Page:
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I had no idea what I was signing up for last week when I was texting with friend Jessie Freschl (of Covet Closet and Fresch Style) and told her I was en route to Chicago. She pinged back that I should go to her brother’s restaurant and immediately got to emailing him. Before I boarded the Chicago bound flight (for one night I may add), I was confirmed for the 7 p.m. seating and had completed the required pre-payment for the meal (a first for me).
I uber-ed over to the warehouse space in a largely abandoned industrial-looking dead end and the driver asked if I was sure I had the right address. He insisted he wait for me while I sussed it out. And here the adventure began as I entered the building to find an interior door with a sign reading ‘Get the EL in here!’ This was going to be fun.
Katelynn, who had helped me with my reservation and had inquired about dietary restrictions, welcomed me by name and sat me by the window in a table set for one. There were only five other tables, a full house, and everyone else was already seated and enjoying a libation of their own bringing. BYOB and I hadn’t brought anything. This was definitely the type of fourteen course meal (yep it’s true!) that would be best enjoyed with the perfect wine pairing, but alas it wasn’t to be as I’d forgotten this important note. Chef Phil and team felt awful and offered me anything they might have hanging about including an open bottle of red that my server had in his car. Hugely accommodating and it wasn’t even their fault. I would enjoy these edible creations without interference from alcoholic beverages.
Chef Phil introduced himself to the room and explained that he wanted to turn the idea of fine dining ‘on its head’ and that he encouraged the diners to come to the open kitchen at any time and observe, inquire, chat with the team as well as introduce ourselves to fellow diners. He announced our first dish, uni (sea urchin) with black lava sea salt, shiitake, coconut pudding with wild trout roe, and said they hadn’t been remiss in not providing silverware: he expected us to eat with our fingers and ‘lick the plate.’ Did I say this was going to be fun? Fun and crazy delicious. Not known to be shy, and when given the opportunity to actually lick a plate clean (in a restaurant no less), of course I dutifully obliged and loved every minute. Successive dishes included ajo blanco, described as the precursor to gazpacho, with cuttlefish, garlic and green almond, and cherry radish with basil, shattered olives and white chocolate. Other stand outs were the ‘French fries & frosty’ whose preparation had the kitchen engulfed in white ‘smoke’ and Chef Phil came around with a ladle and cauldron and finished off our dish with the smoky ‘ice cream.’ Not a wallflower, I visited with other tables between courses and the consensus among us was assuredly that this was the most creative food any of us had ever eaten. When I spoke to Chef Phil and confessed that this experience had really shown that I know absolutely zilch about food and commended him for the pure tastes that came across in his food, he offered that he didn’t like to use foods or flavors that would mask any of the other ingredients in the dish. Mission accomplished. Michelin didn’t award EL ideas with a star for nothing.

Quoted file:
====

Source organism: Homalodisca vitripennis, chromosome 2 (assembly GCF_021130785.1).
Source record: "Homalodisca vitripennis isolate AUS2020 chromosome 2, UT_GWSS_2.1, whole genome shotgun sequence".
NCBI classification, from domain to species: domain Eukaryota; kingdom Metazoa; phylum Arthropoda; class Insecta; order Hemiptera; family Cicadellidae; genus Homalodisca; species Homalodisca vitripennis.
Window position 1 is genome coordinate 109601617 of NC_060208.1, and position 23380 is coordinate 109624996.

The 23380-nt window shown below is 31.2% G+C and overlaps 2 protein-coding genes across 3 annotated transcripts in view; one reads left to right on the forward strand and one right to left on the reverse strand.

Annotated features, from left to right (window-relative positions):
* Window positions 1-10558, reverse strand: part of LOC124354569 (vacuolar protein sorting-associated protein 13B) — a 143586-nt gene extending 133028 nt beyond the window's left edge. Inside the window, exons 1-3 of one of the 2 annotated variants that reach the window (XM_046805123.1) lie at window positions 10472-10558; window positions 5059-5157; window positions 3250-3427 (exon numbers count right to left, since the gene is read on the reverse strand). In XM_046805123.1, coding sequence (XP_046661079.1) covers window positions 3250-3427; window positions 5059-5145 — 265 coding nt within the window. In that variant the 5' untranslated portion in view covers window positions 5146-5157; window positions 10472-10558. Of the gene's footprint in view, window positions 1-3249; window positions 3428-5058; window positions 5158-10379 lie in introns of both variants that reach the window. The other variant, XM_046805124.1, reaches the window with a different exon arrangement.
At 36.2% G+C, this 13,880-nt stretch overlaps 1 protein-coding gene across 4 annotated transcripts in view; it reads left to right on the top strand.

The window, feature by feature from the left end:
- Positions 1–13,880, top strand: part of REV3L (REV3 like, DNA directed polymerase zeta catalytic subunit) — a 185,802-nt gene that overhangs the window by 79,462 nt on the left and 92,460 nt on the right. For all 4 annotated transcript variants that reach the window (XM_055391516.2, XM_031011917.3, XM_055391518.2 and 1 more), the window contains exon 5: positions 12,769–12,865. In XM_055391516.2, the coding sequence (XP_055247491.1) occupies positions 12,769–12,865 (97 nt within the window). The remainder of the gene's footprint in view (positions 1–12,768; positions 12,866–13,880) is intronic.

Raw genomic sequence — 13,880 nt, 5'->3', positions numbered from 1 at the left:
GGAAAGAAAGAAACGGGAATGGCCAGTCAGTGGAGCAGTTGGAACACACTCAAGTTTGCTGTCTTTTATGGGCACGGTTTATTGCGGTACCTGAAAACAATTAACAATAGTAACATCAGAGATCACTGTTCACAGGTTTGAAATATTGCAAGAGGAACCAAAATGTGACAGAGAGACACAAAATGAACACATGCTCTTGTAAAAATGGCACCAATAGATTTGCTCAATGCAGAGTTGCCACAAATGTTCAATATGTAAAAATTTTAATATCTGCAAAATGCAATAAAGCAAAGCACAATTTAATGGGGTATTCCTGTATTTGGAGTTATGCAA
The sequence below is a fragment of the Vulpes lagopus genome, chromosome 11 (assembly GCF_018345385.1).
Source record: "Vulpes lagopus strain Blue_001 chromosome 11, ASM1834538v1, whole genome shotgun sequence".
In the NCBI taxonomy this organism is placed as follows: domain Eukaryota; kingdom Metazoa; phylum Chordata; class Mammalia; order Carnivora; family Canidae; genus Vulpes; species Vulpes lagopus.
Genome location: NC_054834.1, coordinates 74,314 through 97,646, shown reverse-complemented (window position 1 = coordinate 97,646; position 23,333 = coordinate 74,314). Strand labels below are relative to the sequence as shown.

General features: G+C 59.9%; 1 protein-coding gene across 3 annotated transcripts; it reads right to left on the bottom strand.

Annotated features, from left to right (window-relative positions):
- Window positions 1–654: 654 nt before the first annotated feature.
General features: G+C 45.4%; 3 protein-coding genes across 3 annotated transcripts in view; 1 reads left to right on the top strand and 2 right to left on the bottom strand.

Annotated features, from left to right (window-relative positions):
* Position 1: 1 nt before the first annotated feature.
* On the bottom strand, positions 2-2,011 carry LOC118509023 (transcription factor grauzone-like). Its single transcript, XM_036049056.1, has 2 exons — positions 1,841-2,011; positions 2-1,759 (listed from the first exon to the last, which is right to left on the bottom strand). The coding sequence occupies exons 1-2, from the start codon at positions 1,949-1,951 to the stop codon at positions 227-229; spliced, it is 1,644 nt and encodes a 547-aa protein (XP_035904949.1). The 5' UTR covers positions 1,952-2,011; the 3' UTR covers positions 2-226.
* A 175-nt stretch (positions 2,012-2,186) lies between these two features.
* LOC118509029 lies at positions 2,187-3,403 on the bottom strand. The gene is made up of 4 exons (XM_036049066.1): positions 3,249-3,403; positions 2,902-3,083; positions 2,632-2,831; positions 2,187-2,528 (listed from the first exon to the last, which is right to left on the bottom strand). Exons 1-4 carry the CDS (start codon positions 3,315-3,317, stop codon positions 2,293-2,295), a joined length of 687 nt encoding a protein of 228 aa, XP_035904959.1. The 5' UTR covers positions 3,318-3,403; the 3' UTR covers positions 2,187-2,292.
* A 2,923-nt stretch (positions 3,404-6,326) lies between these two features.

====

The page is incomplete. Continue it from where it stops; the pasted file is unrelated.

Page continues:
When I needed to escape another East Coast snow storm I looked to book the Caribbean but everything was sold out or impossible to get to. I booked Harbour Island because it was available and I wasn’t terribly excited about it. I worried the Bahamas wouldn’t be warm enough, I’d be bored to tears with no kids camp, tennis clinics or sunrise yoga on the beach, blah, blah, blah. How wrong I was.